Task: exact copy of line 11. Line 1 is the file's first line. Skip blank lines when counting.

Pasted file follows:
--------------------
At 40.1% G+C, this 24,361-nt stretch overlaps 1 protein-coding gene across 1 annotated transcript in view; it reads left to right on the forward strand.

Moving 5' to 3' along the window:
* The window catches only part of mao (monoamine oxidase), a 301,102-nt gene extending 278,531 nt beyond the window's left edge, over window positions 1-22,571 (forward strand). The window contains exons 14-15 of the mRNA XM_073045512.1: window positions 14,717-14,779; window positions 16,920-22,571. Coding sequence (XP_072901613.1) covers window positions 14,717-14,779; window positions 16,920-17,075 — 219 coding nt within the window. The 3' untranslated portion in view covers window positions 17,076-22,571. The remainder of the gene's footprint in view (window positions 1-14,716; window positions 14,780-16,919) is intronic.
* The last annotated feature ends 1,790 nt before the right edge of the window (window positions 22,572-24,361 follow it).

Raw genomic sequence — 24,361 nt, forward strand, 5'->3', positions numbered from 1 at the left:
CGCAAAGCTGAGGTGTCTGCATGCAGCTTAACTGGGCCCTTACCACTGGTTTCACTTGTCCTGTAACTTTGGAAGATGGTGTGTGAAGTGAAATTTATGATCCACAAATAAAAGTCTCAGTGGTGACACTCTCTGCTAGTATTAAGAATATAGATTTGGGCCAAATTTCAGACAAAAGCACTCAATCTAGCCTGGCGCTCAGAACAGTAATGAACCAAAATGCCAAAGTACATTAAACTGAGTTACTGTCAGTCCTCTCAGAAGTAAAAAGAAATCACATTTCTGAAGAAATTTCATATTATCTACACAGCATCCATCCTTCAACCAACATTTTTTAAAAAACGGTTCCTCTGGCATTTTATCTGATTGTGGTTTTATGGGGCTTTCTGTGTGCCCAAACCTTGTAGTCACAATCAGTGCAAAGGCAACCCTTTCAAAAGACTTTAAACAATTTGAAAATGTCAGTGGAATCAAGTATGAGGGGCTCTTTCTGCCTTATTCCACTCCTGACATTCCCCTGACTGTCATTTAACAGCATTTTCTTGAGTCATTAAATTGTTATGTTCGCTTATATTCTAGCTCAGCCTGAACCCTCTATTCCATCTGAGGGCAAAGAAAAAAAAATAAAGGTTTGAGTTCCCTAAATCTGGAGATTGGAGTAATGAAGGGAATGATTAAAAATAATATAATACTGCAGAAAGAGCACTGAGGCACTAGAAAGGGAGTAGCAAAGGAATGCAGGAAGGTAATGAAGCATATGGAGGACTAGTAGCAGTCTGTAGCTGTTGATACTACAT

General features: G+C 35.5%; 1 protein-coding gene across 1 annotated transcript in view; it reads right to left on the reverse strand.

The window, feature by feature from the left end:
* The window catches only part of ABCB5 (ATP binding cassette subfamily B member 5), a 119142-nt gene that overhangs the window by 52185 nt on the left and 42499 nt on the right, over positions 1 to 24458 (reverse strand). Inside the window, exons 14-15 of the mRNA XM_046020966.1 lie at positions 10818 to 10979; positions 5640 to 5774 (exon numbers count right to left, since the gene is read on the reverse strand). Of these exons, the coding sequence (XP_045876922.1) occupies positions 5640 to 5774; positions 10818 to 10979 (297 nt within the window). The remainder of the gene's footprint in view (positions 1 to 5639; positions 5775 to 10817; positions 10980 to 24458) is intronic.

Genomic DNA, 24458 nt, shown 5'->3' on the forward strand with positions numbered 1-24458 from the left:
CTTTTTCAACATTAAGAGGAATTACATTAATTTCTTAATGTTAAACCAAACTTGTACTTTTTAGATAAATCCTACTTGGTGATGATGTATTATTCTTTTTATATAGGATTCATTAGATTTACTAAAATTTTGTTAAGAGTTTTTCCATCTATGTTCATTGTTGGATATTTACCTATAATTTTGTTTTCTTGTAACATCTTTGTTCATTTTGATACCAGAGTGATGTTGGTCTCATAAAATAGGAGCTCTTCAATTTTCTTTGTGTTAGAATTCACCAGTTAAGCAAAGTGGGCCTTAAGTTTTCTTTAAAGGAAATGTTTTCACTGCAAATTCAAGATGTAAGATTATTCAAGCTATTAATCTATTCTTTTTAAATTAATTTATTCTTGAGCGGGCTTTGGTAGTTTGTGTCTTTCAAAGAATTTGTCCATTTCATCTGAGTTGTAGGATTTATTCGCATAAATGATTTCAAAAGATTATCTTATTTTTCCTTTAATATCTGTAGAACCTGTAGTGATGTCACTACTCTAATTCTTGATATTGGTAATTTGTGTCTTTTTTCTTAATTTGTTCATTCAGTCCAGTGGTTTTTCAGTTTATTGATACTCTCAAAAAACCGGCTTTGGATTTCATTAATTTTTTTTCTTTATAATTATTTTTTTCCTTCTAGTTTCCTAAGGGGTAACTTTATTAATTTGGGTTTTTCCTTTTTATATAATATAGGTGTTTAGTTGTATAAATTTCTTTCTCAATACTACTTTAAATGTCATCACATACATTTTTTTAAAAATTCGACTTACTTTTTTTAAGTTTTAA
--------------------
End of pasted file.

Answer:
CTTTTTCAACATTAAGAGGAATTACATTAATTTCTTAATGTTAAACCAAACTTGTACTTTTTAGATAAATCCTACTTGGTGATGATGTATTATTCTTTTTATATAGGATTCATTAGATTTACTAAAATTTTGTTAAGAGTTTTTCCATCTATGTTCATTGTTGGATATTTACCTATAATTTTGTTTTCTTGTAACATCTTTGTTCATTTTGATACCAGAGTGATGTTGGTCTCATAAAATAGGAGCTCTTCAATTTTCTTTGTGTTAGAATTCACCAGTTAAGCAAAGTGGGCCTTAAGTTTTCTTTAAAGGAAATGTTTTCACTGCAAATTCAAGATGTAAGATTATTCAAGCTATTAATCTATTCTTTTTAAATTAATTTATTCTTGAGCGGGCTTTGGTAGTTTGTGTCTTTCAAAGAATTTGTCCATTTCATCTGAGTTGTAGGATTTATTCGCATAAATGATTTCAAAAGATTATCTTATTTTTCCTTTAATATCTGTAGAACCTGTAGTGATGTCACTACTCTAATTCTTGATATTGGTAATTTGTGTCTTTTTTCTTAATTTGTTCATTCAGTCCAGTGGTTTTTCAGTTTATTGATACTCTCAAAAAACCGGCTTTGGATTTCATTAATTTTTTTTCTTTATAATTATTTTTTTCCTTCTAGTTTCCTAAGGGGTAACTTTATTAATTTGGGTTTTTCCTTTTTATATAATATAGGTGTTTAGTTGTATAAATTTCTTTCTCAATACTACTTTAAATGTCATCACATACATTTTTTTAAAAATTCGACTTACTTTTTTTAAGTTTTAA